"This is why the epistemological situation in which you find yourself when having to do with truth no longer exist when it comes to representation. You cannot say of representations that they are true. What you can say is that one representation is in a certain sense better than another and it is the task of the philosophy of history to clarify how one can be better in one way or another. And that is what I try to do with the notion of metaphor."
"Historians are swamped by historical truths – and this is how it ought to be. The more truths we have about the past, the better the historian's representations of the past may become."
After taking my Comprehensive exams on Barth's theology I tried to summarize in my mind where we are at after the McCormack's thesis on election (see earlier posts for what I am talking about):
1. Barth was inconsistent with regards to both election and the Trinity. In short, he is sometimes very close to McCormack's reading and other times he is with Hunsinger and company. Therefore, the context of what Barth "actually" believed is not a steady foundation. You can proof text to make him fall into either positions. I think one should strive for authorial intent but at this point this does not rule which theory is more viable.
2. Barth's inconsistency deals with the nature of revelation and his constantly beginning again at the beginning. The self-critical technique places Barth in a position where he is consistently working through and reworking ideas, which it is dangerous to simply proof text him. Thus, this leads to points where he emphasizes the historicity of Christ and the humanity of God and other places he zones in on the freedom of God.
3. McCormack has made the point that Barth's view of election was his most important contribution to the realm of 20th century thought (not just theological), yet he also thinks it is underdeveloped; McCormack also acknowledges that Barth did not go further with this idea than he should have so he even sees his own project as somewhat original and creative ( a point his detractors sometimes do not respect).
He could not be more right! I think Barth was pioneering with this idea and is consistent with his anti-idolatry, anti-metaphysical tendencies. In what sense? It frees us to think of God as God-in-relation with humanity (and the cosmos-ie Moltmann), so that one is not constantly trying to develop a theology of history that is different than what is revealed. In short, it tries to curb the power of speculation between God's being and God's acts. In other words, McCormack is playing to the somewhat Hegelian tendencies of the later Barth.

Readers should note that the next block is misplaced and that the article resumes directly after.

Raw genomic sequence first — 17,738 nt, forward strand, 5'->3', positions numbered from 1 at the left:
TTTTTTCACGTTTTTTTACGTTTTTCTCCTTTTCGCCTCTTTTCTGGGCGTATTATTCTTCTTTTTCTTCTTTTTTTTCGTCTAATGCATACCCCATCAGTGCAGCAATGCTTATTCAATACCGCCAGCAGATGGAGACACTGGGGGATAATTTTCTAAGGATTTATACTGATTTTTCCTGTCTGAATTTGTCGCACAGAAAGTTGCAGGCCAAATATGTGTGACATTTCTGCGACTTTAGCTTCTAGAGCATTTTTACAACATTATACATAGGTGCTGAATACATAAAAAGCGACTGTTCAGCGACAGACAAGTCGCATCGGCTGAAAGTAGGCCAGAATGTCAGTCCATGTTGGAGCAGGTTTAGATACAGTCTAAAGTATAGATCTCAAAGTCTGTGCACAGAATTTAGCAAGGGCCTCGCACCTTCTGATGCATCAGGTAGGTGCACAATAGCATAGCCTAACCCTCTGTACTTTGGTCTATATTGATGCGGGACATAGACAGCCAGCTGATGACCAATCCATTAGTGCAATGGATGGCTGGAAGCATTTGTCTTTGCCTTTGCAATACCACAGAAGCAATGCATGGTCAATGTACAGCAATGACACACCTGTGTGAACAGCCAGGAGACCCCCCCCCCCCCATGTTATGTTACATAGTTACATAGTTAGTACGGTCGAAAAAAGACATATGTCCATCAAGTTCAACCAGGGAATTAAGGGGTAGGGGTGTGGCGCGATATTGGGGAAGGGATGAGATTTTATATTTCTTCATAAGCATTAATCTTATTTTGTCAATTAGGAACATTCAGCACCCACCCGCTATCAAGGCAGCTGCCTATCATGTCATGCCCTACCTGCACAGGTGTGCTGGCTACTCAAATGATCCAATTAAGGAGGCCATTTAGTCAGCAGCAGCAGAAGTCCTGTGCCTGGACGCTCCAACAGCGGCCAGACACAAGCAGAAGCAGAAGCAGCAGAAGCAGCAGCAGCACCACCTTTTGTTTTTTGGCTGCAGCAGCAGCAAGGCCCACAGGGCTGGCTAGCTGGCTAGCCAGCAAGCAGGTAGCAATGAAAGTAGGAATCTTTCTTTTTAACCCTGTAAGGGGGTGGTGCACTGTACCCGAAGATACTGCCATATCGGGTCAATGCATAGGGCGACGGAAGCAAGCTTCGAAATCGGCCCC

One of Hegel's points was how can one even talk about God if there is no interaction with humanity? I think Hegel's question is even compelling to some of Barth's defense of the detached, transcendent (yet free) God. If Barth (even unwittingly) teaches us something, it is to stop with the escape into the speculative, foundational metaphysics and to deal with the way the revealed religions contribute to our understanding of what God has revealed and how we live in light of this revelation.
It is an interesting thing to look back on why I decided to get involved in academics. One of the motivating factors was that I was an avid reader of all types of evangelical Calvinism (Piper, Sproul, the Puritans featured in the Banner of Truth, some Augustine and of course Calvin himself), and I wanted to become a theologian to understand the Reformation better because of course the main problem in the world today is that there is a fight against the Reformation's view of justification by faith (ALONE)!
I tried to be a strong evangelical Calvinist for about a year or so (I remember famously getting in an argument with my mom and her "Wesleyian, Semi-Pelagian tenedencies"-c'mon, who talks like that!-over the issue of predestination and free will; there is a certain condescending attitude that sets in when you are one of the elect). However, the fact that I studied history and enjoyed studying philosophy on the side "reformed" my theology to be less Calvinist (even though I have learned to appreciate Calvin, but the people who helped in this transition were Barth and Bonhoeffer).